For attorneys, legal service schema is the most important structured data to add to a website. Adding legal services schema to your site explicitly tells Google that the content is related to a law firm.
Legal service schema markups can make your page more relevant to users searching for legal information, which typically results in an increase in your click-through rate.
Having schema markup gives you an additional opportunity to rank over those sites that do not.
<div class="callout callout-info"><p class="p_margin-small"><strong>Tip:</strong> You can insert “free consultation” into the <span class="inline-code">priceRange</span> field rather than fees. See below.</p></div>
Example Structured Data Used by Morgan & Morgan
Page Speed & Load Times
53% of all mobile users leave a site that takes longer than 3 seconds to load.
With search increasingly being driven by mobile use, that’s a percentage of your prospective client base that you simply cannot afford to ignore or underserve.
How to Check Your Website Speed
First, head to PageSpeed Insights and run a diagnostic scan. Here’s an example of how the results might look:
<div class="callout callout-warning"><p><strong>Note:</strong> This isn’t our client. 🐢</p></div>
Most of the time, the largest obstacle to a better website speed is the use of uncompressed, high-definition images. If you upload uncompressed images frequently, this tends to drag down the overall performance of your site.
Remedy this by installing the Smush Image Compression and Optimization plugin.
This tool removes extraneous and hidden information from your images, reducing their file sizes (compressing them) so they’ll transfer across the web faster when a web page is trying to load.
It also scans new images as you upload them, repeating the process of stripping away unnecessary data.
Avoiding Duplicate Content with Canonical Tags
Duplicate content on your site is another common problem that can harm your search rankings.
When Google sees two pages that are nearly identical, it can have trouble deciding which one to rank for a given query. Setting up a canonical tag on one page is a solution that tells Google to prefer one page over another.
Ahrefs Site Audit can help you find duplicate content as well as potential issues with existing canonical tags. Here’s how:
Check for Issues Involving Broken Links and Broken Pages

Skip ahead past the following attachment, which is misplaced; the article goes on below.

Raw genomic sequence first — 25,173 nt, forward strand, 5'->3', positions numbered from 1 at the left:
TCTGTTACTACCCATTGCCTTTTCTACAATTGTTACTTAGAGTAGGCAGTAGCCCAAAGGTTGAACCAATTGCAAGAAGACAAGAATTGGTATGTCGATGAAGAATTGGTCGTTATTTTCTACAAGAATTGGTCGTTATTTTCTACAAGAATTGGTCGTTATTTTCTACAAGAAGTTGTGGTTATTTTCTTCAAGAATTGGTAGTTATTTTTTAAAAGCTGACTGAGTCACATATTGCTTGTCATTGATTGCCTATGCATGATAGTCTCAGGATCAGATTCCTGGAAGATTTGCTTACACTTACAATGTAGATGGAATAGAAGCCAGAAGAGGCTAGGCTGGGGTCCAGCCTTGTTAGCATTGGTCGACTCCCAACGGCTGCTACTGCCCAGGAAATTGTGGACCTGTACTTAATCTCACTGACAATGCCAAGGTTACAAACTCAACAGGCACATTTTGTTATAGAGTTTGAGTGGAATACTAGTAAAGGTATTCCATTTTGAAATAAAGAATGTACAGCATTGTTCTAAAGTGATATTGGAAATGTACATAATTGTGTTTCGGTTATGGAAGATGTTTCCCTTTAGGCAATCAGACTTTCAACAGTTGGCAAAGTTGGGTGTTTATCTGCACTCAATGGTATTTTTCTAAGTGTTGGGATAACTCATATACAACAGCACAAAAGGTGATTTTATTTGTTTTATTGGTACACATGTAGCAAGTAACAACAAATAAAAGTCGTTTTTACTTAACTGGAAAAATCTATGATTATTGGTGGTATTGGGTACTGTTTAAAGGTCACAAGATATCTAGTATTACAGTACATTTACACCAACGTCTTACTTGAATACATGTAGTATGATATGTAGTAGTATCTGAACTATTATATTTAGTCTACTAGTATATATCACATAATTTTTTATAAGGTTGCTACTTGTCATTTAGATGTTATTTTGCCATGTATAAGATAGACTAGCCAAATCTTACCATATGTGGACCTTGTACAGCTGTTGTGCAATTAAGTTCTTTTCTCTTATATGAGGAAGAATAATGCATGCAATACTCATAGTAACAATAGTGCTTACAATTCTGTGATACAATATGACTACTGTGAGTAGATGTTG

Broken pages can be a huge frustration for visitors to your site. When users encounter pages that don’t work, they leave. Google could interpret a high bounce rate as a sign that your content does not match search intent.
The result: your site begins to see a decline in organic traffic.
Finding broken pages is one of the easiest things in a technical audit. They’re also easy to fix once you’ve found them. The walkthrough below will show you how you can use your site crawl to find pages with these errors.
On the same token, broken links to pages on your site can be a user experience nightmare that’s simple to resolve. Here’s how you can use Site Audit to find issues with links on your site:
This report reveals intriguing findings, extending beyond the realm of internal linking challenges. For instance, with Ahrefs, you can identify orphan pages on your website. These pages exist in isolation, devoid of internal links connecting them to other content on your site. By introducing a link to these neglected pages, what once was unseen becomes a valuable, readily available resource.
Ahrefs also offers insights into pages lacking outgoing links and provides assistance with canonical page issues. Employing the Site Audit feature is merely one strategy for discovering and mending broken links. While it serves as a robust tool for a technical audit, those seeking a comprehensive analysis may refer to our detailed guide on locating broken links. This resource is instrumental in rectifying common internal linking mishaps, evaluating your external links, and scrutinizing your backlink profile.
Addressing the issues of broken links and inaccessible pages significantly enhances your website's user experience. However, before concluding your technical audit, there remains an additional element warranting your attention.
Technical SEO is fundamental to success. And while it can be a bit complicated, most WordPress websites these days handle most of the heavy lifting for you. Keep an eye on things and do regular checks to resolve issues early instead of letting them pile up. The issues you uncover and fix can have a major impact on your site.
If you don’t have the time to run your own technical SEO audit or don’t feel that you have the skills to resolve the issues, consider working with an SEO expert. Feel free to reach out to our team at Rankings.io if you want a third-party to assess your website's health.